'THE INDUSTRY HAS ADAPTED FOR COVERS'
The obvious built-in safety and improved aesthetics of automatic pool covers are only two of the factors driving sales these days.
More pool owners also are seeing the connection covers have with water and energy conservation. A cover conserves water by reducing evaporation (up to 95%, according to some estimates) and subsequently lessening chemical use. Cover-Pools claims an uncovered 16-by-36-foot pool can lose up to 180 gallons of water (and the chemicals in it) every week to evaporation.
RELATED: The Case for Automatic Pool Covers
"As the western U.S. battles droughts, I expect covers will continue to gain popularity," Drechsel says. "There are increasingly more local building codes that are requiring pools be covered if they're heated," Marble says. "So people are more cognizant that their pools use energy to heat and that the cover also saves water. But not all pool owners know that. Nowadays, builders put auto-fills on pools, because they lose a lot of water without a cover. If the pool owner looks at their water bill, though, they'll know."
A pool cover is especially critical on indoor pools, according to Windmueller. "They need it the most, because of all the humidity in there," he says.
Another trend driving consumer interest in pool covers is enhanced automation. While a pool owner likely will never be able to control an automatic pool cover from an app — "We want everybody to be in full view of the pool to operate it, for safety reasons," Windmueller says — there are other ways automation technology can be incorporated into pool covers.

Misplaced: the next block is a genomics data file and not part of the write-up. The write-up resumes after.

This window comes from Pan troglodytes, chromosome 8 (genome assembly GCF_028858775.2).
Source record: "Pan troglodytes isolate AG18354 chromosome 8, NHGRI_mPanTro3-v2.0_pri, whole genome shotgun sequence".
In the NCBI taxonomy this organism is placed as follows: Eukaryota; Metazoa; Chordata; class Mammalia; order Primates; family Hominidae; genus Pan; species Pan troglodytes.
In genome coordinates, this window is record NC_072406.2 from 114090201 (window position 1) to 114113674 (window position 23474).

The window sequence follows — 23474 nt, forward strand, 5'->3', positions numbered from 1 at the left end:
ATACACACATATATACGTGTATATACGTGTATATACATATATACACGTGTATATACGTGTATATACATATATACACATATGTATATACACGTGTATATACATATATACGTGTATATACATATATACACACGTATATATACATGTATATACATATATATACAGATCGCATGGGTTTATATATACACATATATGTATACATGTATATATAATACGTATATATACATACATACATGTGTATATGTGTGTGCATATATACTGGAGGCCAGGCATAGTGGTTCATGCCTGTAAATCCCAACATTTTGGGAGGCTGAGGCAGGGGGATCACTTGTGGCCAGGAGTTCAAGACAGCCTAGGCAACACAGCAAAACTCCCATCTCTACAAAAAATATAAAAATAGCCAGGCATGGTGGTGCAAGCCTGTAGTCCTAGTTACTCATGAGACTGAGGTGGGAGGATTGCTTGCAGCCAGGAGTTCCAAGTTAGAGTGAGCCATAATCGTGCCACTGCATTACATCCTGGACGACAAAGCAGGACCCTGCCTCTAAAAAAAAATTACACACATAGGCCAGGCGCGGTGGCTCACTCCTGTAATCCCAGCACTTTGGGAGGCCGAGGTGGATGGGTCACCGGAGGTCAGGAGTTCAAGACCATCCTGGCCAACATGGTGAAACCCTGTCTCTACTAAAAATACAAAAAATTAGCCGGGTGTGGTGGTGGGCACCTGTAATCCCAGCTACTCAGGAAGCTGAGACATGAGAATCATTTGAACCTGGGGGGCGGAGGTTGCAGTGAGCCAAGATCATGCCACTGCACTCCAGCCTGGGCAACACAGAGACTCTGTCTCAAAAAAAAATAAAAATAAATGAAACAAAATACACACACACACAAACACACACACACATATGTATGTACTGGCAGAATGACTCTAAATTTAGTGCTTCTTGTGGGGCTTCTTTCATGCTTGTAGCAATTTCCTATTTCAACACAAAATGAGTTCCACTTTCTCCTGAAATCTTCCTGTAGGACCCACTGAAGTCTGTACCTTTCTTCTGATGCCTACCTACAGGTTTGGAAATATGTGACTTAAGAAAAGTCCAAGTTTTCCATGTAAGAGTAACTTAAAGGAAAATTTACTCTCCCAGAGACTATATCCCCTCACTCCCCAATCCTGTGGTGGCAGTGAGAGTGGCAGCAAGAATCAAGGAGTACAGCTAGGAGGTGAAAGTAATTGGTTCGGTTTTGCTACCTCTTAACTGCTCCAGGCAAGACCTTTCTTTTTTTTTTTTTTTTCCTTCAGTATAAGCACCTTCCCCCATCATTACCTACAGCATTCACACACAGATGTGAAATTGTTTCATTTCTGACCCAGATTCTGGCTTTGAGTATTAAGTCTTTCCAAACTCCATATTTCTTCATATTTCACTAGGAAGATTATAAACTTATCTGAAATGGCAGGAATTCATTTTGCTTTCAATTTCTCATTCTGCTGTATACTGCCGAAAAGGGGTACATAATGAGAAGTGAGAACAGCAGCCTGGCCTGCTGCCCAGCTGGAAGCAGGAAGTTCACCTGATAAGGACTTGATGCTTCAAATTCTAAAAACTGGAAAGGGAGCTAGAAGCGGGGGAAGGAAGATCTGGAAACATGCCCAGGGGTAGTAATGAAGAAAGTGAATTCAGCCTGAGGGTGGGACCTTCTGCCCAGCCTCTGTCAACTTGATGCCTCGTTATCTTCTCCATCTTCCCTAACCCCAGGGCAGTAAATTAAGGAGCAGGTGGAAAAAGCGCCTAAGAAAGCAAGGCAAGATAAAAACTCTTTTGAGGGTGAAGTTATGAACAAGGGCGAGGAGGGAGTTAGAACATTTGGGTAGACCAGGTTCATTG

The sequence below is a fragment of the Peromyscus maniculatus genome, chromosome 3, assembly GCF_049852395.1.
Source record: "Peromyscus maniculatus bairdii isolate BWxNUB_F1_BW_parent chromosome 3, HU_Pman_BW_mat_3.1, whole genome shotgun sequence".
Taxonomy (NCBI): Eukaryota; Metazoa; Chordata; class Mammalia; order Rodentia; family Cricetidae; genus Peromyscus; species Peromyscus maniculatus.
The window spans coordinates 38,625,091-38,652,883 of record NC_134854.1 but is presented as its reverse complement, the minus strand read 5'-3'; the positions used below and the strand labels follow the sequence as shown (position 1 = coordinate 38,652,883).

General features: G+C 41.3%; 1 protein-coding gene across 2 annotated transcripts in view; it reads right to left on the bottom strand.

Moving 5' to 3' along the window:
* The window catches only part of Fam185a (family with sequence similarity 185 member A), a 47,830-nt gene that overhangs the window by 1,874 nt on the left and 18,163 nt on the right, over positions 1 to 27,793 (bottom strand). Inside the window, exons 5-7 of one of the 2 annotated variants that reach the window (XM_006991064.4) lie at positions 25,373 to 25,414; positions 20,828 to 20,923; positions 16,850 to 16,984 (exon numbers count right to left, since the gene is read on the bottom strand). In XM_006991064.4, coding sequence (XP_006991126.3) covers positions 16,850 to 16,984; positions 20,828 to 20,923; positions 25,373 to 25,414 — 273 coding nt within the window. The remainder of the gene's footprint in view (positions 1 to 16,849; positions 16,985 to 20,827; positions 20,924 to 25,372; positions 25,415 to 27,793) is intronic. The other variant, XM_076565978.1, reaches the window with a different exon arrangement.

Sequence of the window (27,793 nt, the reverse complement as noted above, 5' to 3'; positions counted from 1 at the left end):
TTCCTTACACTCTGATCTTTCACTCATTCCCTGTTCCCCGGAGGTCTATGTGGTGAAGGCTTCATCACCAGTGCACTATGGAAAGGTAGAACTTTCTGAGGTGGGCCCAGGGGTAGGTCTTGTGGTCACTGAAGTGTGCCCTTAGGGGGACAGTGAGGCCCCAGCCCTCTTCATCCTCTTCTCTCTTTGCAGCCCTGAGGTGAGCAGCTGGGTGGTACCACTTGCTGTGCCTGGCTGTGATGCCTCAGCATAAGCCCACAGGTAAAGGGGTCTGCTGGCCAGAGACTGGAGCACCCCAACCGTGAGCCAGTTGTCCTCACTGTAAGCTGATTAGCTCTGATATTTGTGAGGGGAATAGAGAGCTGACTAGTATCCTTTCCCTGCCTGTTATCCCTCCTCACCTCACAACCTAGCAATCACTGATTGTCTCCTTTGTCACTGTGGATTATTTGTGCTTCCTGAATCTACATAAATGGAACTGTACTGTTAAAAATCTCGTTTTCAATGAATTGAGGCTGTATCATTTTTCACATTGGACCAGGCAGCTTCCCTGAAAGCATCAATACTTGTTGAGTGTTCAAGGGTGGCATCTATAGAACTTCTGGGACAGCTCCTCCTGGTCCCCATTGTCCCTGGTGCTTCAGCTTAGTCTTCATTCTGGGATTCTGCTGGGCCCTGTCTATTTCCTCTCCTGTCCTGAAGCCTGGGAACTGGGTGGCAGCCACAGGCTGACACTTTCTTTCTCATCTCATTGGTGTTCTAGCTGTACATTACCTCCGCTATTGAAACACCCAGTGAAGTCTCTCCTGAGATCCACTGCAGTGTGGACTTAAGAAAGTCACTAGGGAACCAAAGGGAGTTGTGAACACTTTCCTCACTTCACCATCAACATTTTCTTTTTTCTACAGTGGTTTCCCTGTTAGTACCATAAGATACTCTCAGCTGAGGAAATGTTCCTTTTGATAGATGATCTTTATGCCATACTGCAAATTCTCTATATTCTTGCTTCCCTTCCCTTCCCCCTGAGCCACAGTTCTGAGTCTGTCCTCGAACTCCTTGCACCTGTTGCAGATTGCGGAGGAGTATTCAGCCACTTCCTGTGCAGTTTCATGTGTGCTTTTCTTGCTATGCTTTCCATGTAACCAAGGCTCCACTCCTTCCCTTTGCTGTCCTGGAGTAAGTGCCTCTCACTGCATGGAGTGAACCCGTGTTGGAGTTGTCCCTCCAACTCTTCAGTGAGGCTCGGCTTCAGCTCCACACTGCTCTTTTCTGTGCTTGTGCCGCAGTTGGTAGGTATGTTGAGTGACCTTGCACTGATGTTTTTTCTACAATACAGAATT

"When the cover is closed, you can still reduce the salt chlorination, you can still reduce the pump speeds," he says. "All of the equipment manufacturers have ways to tie automatic covers into their systems. I think it's pretty cool that the industry has adapted for covers."
Given all of these positive developments, it's easy to understand why Marble remains excited about automatic pool covers. "Once customers have one and experience all the benefits of an automatic cover, they tell their neighbor that they would never own a pool without one," he concludes. "Of course, then the neighbor buys a pool with a cover, and the experience just repeats itself."
This article first appeared in the September 2021 issue of AQUA Magazine — the top resource for retailers, builders and service pros in the pool and spa industry. Subscriptions to the print magazine are free to all industry professionals. Click here to subscribe.